"Southern sensibility and a hybrid hard rock heritage that can only be found and nurtured below the Mason Dixon line is the hallmark of Gideon Smith and The Dixie Damned, live Friday at Snug Harbor in Charlotte.Smith’s dark, bluesy, gothic metal rock with a psychedelic country core and deep South attitude takes a daring yet dignified stand. Based in Charlotte, he sees his music as developmental, undaunted by stereotypical expectations with influences that are all over the map, but he said, “That’s what makes it fun and keeps it different.“I believe all my music is 60’s and 70’s rock or roots-influenced, so it’s hard rock with psych and blues, country, metal overtones. I feel very fortunate that I’m not painted into a corner artistically, so that I can go from doom metal to outlaw country to psychedelia, etc. – just sing and play what comes out, true to my heart.”Three albums, released by Small Stone Records, illustrate the variations in sound. The first album – “Southern Gentlemen” (2001 ) was more of a swampy bayou album, Smith said.“The second album – ‘South Side of the Moon’ (2008) was a space rock album, while ‘30 Weight’ is more of a desert road rock album. I believe this one is darker, but in a fun way, not a dark, depressing kind of sound, more an exciting kind of darker thrill, a little harder-edged but with a touch of psychedelia and a desert feel.”His influences, attitudes and the art all play out live where Smith will be joined by his band, currently featuring Tom Brook, guitar; Tim Murray, guitar; Jose, bass and Rob, drums.“My shows are different from most bands,” he said, “because I consider my performances to be rituals that spread around the hall, is received, complimented and built to a higher experience with the listeners.“The live shows are a celebration for anyone who comes to enjoy the music. Join me and the guys in a fantastic night. We’re all here, and we want to see you too.”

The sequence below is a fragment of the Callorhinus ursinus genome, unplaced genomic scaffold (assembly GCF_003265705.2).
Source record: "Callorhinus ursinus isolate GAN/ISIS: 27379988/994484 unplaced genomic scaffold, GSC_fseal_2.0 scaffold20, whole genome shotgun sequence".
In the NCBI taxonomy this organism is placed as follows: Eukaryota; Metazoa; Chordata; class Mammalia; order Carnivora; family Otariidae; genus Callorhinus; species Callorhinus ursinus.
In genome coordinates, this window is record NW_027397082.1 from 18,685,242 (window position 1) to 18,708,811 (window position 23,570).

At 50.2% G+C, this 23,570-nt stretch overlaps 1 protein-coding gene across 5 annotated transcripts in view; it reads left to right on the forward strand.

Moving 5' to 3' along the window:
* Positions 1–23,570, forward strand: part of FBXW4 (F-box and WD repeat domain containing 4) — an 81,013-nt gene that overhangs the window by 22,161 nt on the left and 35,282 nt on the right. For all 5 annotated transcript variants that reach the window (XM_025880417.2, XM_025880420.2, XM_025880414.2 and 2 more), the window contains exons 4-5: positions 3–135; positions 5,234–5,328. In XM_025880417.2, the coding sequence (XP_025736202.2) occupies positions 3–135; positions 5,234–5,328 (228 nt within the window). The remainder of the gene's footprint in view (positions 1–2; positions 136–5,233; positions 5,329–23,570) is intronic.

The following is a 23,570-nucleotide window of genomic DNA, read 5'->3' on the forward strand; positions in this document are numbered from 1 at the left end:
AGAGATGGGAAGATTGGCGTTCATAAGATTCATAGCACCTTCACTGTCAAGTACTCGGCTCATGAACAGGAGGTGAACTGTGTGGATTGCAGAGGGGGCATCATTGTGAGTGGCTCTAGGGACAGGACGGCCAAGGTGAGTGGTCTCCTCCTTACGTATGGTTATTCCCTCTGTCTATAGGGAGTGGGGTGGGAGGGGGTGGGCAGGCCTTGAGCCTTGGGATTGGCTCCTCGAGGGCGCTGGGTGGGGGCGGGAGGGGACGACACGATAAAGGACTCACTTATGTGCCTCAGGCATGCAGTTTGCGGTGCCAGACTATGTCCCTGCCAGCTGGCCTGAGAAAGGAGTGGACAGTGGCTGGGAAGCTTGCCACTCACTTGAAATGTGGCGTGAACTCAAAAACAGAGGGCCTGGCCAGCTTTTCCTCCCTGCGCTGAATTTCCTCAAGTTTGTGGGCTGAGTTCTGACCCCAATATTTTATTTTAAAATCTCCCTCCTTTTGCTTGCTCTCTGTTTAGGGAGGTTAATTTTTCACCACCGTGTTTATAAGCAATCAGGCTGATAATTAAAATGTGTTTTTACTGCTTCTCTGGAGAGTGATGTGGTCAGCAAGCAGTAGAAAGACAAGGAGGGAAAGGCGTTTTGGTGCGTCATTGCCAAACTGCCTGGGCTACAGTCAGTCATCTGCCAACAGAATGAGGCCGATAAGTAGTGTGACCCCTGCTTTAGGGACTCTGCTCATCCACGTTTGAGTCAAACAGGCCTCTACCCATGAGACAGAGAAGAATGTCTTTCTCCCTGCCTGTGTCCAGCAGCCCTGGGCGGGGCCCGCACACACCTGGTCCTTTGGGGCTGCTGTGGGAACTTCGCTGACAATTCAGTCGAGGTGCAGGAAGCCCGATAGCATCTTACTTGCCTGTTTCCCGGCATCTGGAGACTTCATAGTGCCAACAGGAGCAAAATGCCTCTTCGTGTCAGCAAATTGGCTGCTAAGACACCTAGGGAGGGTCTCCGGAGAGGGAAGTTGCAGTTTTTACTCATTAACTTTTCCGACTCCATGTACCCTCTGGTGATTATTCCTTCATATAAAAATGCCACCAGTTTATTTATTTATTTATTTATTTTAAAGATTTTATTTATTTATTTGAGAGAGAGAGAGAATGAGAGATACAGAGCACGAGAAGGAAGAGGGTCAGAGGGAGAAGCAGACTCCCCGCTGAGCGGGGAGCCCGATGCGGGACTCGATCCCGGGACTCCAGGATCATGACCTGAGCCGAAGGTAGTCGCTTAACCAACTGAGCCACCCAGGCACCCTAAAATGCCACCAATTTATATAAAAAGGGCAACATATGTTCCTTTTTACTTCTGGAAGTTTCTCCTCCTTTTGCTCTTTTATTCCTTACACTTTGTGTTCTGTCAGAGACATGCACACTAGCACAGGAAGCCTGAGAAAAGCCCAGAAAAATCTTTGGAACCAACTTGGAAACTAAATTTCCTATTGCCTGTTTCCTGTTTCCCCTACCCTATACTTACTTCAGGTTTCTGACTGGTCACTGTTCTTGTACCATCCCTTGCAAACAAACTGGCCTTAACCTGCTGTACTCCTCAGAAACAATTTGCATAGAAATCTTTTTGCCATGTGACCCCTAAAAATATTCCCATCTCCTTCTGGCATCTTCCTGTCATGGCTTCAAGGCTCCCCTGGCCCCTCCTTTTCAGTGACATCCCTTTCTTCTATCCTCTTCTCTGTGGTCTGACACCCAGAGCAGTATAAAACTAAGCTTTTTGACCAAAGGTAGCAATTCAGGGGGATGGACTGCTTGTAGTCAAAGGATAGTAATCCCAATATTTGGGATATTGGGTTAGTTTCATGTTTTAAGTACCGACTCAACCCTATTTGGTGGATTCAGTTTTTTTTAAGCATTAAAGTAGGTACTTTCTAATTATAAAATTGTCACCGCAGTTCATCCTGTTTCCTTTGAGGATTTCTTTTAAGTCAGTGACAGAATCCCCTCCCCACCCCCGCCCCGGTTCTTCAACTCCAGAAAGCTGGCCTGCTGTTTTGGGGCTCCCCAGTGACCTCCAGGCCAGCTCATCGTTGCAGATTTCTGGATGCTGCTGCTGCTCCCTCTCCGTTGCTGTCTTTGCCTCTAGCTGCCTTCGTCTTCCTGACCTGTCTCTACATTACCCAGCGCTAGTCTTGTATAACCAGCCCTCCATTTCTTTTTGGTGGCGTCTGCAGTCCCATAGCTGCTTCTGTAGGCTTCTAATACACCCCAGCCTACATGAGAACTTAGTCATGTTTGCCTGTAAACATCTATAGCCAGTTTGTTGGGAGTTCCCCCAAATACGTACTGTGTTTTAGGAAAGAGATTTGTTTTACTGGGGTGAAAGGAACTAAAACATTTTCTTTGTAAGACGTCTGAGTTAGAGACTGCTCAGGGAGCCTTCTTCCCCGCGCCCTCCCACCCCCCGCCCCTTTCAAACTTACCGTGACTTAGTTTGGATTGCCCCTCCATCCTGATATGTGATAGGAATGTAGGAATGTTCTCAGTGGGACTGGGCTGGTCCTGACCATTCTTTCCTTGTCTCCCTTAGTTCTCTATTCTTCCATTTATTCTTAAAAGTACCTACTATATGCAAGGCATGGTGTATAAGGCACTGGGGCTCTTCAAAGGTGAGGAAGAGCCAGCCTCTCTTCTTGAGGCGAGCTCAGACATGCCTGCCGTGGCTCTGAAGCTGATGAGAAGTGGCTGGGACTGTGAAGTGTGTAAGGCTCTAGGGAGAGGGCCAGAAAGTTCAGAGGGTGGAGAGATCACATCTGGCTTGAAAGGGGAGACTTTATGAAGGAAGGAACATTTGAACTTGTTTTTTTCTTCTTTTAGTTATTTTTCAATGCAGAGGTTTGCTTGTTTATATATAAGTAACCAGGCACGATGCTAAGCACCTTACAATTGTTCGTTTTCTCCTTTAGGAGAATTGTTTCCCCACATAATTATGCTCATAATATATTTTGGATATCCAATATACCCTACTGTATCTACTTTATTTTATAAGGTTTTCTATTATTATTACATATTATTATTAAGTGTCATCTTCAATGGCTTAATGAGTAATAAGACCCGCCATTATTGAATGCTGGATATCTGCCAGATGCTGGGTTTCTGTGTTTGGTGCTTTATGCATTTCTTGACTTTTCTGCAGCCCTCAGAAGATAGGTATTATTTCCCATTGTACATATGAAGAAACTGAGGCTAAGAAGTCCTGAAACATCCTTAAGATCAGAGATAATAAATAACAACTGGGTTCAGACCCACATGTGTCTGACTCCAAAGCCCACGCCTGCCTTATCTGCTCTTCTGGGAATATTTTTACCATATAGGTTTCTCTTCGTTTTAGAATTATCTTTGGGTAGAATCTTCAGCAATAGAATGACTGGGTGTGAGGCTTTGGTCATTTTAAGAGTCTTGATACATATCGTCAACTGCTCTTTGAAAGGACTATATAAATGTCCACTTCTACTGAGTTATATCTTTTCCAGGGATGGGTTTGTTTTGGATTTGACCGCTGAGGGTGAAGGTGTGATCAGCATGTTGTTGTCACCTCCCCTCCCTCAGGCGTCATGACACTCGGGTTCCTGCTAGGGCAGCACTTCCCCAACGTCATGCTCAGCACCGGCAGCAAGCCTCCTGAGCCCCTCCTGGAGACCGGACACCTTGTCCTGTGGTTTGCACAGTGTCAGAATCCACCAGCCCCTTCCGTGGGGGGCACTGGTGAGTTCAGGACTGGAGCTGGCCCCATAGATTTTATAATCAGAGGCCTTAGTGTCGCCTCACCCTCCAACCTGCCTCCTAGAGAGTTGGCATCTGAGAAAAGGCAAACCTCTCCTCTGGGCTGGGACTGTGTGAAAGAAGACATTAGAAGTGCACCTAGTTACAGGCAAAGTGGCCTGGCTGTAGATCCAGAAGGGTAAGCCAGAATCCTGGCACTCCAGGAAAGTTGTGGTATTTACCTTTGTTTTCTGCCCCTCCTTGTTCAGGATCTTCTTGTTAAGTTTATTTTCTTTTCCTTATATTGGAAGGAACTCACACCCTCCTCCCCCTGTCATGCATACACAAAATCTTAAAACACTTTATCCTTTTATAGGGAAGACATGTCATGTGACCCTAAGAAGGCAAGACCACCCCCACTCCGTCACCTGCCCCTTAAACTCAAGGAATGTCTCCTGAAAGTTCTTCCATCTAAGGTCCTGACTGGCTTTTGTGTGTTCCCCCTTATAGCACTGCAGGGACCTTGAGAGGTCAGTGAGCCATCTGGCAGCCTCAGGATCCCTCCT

Be there to connect with the vibe, the energy and the Southern sanctified sound of Gideon Smith and The Dixie Damned, live with guest Murdercycle Friday at Snug Harbor, 1228 Gordon St., Charlotte. Call 704-333-9799 or check snugrock.com for show info. Visit gideonsmith.net for more on the music.
Read more here: http://www.heraldonline.com/2012/08/02/4160745/southern-style-rock-groups-come.html#storylink=misearch#storylink=cpy
an INTERVIEW with Southern gentleman : GIDEON SMITH
Thursday, 5 January 2012
GIDEON SMITH AND THE DIXIE DAMNED INTERVIEW.
Now I would like to introduce you to GIDEON SMITH AND THE DIXIE DAMNED who hail from North Carolina USA and are a band that I have been aware of since the late 1990's (they have been around and active since 1997) but never heard properly until last year, I really liked this bands great mix of southern rock, classic rock, blues, soulful stoner/doomrock, they are a band with many musical layers and are lead by frontman Gideon Smith who comes across very much like a true southern gentleman from my experience and who possesses a great bluesy baritone singing voice which just conjures up such vocalists as Glenn Danzig, Jim Morrison, Ian Astbury etc. It is always a pleasure to come across such a vocalist who sings in such a way and whilst obviously drawing from some clear influences Gideon very much has his own style of singing and has an impressive depth and richness to this vocals which he uses to full capacity.